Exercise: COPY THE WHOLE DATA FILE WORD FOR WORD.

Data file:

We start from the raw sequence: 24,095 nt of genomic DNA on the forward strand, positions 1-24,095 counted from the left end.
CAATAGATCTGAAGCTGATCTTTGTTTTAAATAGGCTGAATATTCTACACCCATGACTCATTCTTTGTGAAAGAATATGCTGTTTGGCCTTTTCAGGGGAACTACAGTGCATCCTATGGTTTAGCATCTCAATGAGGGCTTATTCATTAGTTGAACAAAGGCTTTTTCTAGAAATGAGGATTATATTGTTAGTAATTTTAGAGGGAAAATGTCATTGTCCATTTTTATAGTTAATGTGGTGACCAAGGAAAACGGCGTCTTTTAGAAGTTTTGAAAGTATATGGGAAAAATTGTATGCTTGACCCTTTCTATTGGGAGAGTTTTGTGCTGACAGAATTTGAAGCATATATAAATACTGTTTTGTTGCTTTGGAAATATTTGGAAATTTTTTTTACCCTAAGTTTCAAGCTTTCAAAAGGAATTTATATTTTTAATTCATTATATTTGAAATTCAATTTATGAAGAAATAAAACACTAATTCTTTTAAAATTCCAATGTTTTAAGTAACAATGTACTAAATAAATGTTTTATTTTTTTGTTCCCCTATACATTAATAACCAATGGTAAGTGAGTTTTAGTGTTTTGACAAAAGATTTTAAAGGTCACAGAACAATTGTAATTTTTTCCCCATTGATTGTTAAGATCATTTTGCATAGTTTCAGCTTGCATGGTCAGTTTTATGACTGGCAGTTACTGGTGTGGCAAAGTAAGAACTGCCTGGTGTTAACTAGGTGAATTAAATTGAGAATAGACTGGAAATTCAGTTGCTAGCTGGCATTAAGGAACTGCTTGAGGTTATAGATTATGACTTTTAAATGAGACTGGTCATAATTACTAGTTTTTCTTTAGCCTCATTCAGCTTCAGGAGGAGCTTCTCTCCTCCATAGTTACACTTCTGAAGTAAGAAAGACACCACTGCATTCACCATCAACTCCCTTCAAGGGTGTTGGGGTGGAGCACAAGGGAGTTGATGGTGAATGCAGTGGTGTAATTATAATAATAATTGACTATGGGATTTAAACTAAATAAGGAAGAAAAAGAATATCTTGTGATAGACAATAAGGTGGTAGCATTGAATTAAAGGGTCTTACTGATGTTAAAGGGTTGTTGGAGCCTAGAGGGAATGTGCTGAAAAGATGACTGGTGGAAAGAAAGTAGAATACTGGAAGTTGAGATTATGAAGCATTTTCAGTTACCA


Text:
We start from the raw sequence: 24,095 nt of genomic DNA on the forward strand, positions 1-24,095 counted from the left end.
CAATAGATCTGAAGCTGATCTTTGTTTTAAATAGGCTGAATATTCTACACCCATGACTCATTCTTTGTGAAAGAATATGCTGTTTGGCCTTTTCAGGGGAACTACAGTGCATCCTATGGTTTAGCATCTCAATGAGGGCTTATTCATTAGTTGAACAAAGGCTTTTTCTAGAAATGAGGATTATATTGTTAGTAATTTTAGAGGGAAAATGTCATTGTCCATTTTTATAGTTAATGTGGTGACCAAGGAAAACGGCGTCTTTTAGAAGTTTTGAAAGTATATGGGAAAAATTGTATGCTTGACCCTTTCTATTGGGAGAGTTTTGTGCTGACAGAATTTGAAGCATATATAAATACTGTTTTGTTGCTTTGGAAATATTTGGAAATTTTTTTTACCCTAAGTTTCAAGCTTTCAAAAGGAATTTATATTTTTAATTCATTATATTTGAAATTCAATTTATGAAGAAATAAAACACTAATTCTTTTAAAATTCCAATGTTTTAAGTAACAATGTACTAAATAAATGTTTTATTTTTTTGTTCCCCTATACATTAATAACCAATGGTAAGTGAGTTTTAGTGTTTTGACAAAAGATTTTAAAGGTCACAGAACAATTGTAATTTTTTCCCCATTGATTGTTAAGATCATTTTGCATAGTTTCAGCTTGCATGGTCAGTTTTATGACTGGCAGTTACTGGTGTGGCAAAGTAAGAACTGCCTGGTGTTAACTAGGTGAATTAAATTGAGAATAGACTGGAAATTCAGTTGCTAGCTGGCATTAAGGAACTGCTTGAGGTTATAGATTATGACTTTTAAATGAGACTGGTCATAATTACTAGTTTTTCTTTAGCCTCATTCAGCTTCAGGAGGAGCTTCTCTCCTCCATAGTTACACTTCTGAAGTAAGAAAGACACCACTGCATTCACCATCAACTCCCTTCAAGGGTGTTGGGGTGGAGCACAAGGGAGTTGATGGTGAATGCAGTGGTGTAATTATAATAATAATTGACTATGGGATTTAAACTAAATAAGGAAGAAAAAGAATATCTTGTGATAGACAATAAGGTGGTAGCATTGAATTAAAGGGTCTTACTGATGTTAAAGGGTTGTTGGAGCCTAGAGGGAATGTGCTGAAAAGATGACTGGTGGAAAGAAAGTAGAATACTGGAAGTTGAGATTATGAAGCATTTTCAGTTACCA